Advent FAQ

What is Advent? The first day of Advent marks New Year’s Day in the church year for many Christians. (Happy New Year!) The word “advent” means coming. The term is derived from “ad” meaning “to” as well as from “vent,” a form of a Latin word meaning “coming” (think of the first word in: veni vidi vici—I came, I saw, I conquered). So in short, Advent is the name of a season of the liturgical year that most Christian denominations observe as a time of waiting expectantly and preparing for both the celebration of the Nativity of Christ at Christmas and the return of Christ at the Second Coming, which could happen at any time. 

When is Advent in 2021? Let’s start by talking about when Advent is not. Advent is not the twenty-four days in December leading up to Christmas on the twenty-fifth. Rather, it begins on the fourth Sunday before Christmas on a moveable schedule based on the dates of the four Sundays between the start of Advent and Christmas Day. This year Advent begins on Sunday, November 28, and ends on Friday, December 24. During these four weeks leading up to Christmas, many churches observe Advent as a season of expectant waiting, during which we prepare our hearts. 

What’s the Advent wreath, and is it required? No wreath required. But it can be meaningful. The custom of using a wreath originated in Germany in the 16th century. To use a wreath, get an evergreen ring and four candles (traditionally, three purple candles and one rose taper). You can light them nightly every night during Advent—one candle the first week, then an additional candle for each successive Sunday. Or simply light one each Sunday until Christmas. You can also place a white candle in the center that can stand on its own (“the Christ candle”) to light on Christmas Day. Advent wreaths (and calendars) help us focus on the weekly and daily countdowns to the day of celebration. Each week has a different emphasis on what we find in Jesus Christ. Week one is hope; week two is love; week three is peace; week four (pink) is joy. In earlier eras of the church, the four weeks focused on “the last four things” from Revelation over which Jesus rules: death, judgment, heaven, and hell.     

So, Advent is not only about preparing for Christmas? Right. We look back on the Incarnation. And we anticipate and prepare ourselves for Jesus’s earthly reign.

How do we “prepare”?  Advent enters that mood of longing and waiting. So, first, we can imagine the perspective of those in the first-century Roman Empire. Two millennia ago, as Israel awaited her Messiah, Herod—the kind of guy who would order the killing of his own son—sat on a throne in Judea. He exemplified the leader of a wicked and perverse generation, serving at Rome’s will. Roman soldiers, who occupied Palestine, squashed the slightest hint of uprising with violence. Four hundred years had passed since the prophet Malachi promised the Sun of Righteousness would rise with healing in its wings. That’s a long time to wait without a major prophetic word from the Lord. Would Messiah really show up, they wondered. All creation groaned. The Advent hymn “O Come, O Come, Emmanuel,” sung in a minor key, captures the mood. Another Advent hymn is “Come, Thou Long-Expected Jesus.” Even in the title we see the longing.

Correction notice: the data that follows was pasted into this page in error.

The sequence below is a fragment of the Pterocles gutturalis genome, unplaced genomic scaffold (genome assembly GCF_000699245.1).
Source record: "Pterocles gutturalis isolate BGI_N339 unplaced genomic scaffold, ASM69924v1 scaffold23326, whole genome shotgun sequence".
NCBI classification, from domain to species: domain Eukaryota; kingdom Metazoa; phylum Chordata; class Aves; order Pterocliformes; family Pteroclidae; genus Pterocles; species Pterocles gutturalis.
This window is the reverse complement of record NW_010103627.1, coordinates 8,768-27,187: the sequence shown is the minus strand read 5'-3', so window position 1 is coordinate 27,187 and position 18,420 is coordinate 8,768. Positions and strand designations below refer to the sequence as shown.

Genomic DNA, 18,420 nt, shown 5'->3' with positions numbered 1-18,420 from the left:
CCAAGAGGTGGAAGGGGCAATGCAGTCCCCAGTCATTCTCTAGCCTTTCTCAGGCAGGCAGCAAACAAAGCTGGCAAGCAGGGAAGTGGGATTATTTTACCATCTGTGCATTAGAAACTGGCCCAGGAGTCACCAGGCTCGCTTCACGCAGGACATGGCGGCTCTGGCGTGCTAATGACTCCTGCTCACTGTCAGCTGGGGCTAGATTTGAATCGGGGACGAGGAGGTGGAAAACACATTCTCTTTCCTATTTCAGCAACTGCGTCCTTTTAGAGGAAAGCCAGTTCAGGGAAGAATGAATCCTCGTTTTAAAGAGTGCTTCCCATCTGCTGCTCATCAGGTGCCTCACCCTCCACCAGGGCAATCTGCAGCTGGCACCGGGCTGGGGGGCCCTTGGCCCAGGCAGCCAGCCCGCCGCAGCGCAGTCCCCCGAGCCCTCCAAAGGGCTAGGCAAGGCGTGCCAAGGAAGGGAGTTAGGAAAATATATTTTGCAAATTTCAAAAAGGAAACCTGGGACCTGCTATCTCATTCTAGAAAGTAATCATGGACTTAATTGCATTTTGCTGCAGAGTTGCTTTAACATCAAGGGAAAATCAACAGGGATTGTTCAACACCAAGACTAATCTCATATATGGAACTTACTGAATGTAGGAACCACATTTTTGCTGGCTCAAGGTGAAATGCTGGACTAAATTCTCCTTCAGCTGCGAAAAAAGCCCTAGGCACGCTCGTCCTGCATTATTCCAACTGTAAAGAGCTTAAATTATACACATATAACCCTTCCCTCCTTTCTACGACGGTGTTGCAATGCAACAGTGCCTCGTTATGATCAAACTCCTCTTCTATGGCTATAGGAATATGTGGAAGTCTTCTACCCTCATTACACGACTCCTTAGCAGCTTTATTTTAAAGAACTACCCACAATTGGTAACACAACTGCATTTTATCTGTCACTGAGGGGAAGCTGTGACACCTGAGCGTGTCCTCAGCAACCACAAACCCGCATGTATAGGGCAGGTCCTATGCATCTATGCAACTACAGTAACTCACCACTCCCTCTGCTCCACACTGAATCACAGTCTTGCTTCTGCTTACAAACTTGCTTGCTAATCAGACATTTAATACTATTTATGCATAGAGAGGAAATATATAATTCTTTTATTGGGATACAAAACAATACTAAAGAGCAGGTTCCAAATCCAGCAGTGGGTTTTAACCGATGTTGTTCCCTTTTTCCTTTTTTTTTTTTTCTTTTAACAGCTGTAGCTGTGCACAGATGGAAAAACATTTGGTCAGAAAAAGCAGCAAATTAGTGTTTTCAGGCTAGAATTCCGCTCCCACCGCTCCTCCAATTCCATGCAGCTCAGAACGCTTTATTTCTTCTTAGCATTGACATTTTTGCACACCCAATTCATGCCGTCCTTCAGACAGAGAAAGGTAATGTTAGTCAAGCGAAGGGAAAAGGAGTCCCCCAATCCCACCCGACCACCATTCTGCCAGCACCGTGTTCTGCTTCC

And the Second Coming—how do we prepare for that? 

Here are a few ways we can do so:

  1. Repent and turn from anything we’d be ashamed to have in our hearts and lives if we were to suddenly face our King. 
  2. Recognize that all earthly kingdoms are poor substitutes for the rule of God and acknowledge we will fail if we look for our messiah in human governments. 
  3. Remain alert and vigilant, expectantly awaiting his return and sharing the good news with others. 

Jesus promised, “Be dressed for service and keep your lamps burning. Then you will be like servants waiting for their master to return from the wedding banquet, so that when he comes and knocks, they can open the door for him at once. Blessed are those servants whom the master finds on watch when he returns. Truly I tell you, he will dress himself to serve and will have them recline at the table, and he himself will come and wait on them. Even if he comes in the second or third watch of the night and finds them alert, those servants will be blessed!” (Luke 12:35–38). 

Be blessed! 

Sandra Glahn, who holds a Master of Theology degree from Dallas Theological Seminary (DTS) and a PhD in The Humanities—Aesthetic Studies from the University of Texas/Dallas, is a professor at DTS. This creator of the Coffee Cup Bible Series (AMG) based on the NET Bible is the author or coauthor of more than twenty books. She's the wife of one husband, mother of one daughter, and owner of two cats. Chocolate and travel make her smile. You can follow her on Twitter @sandraglahn ; on FB /Aspire2 ; and find her at her web site: aspire2.com.

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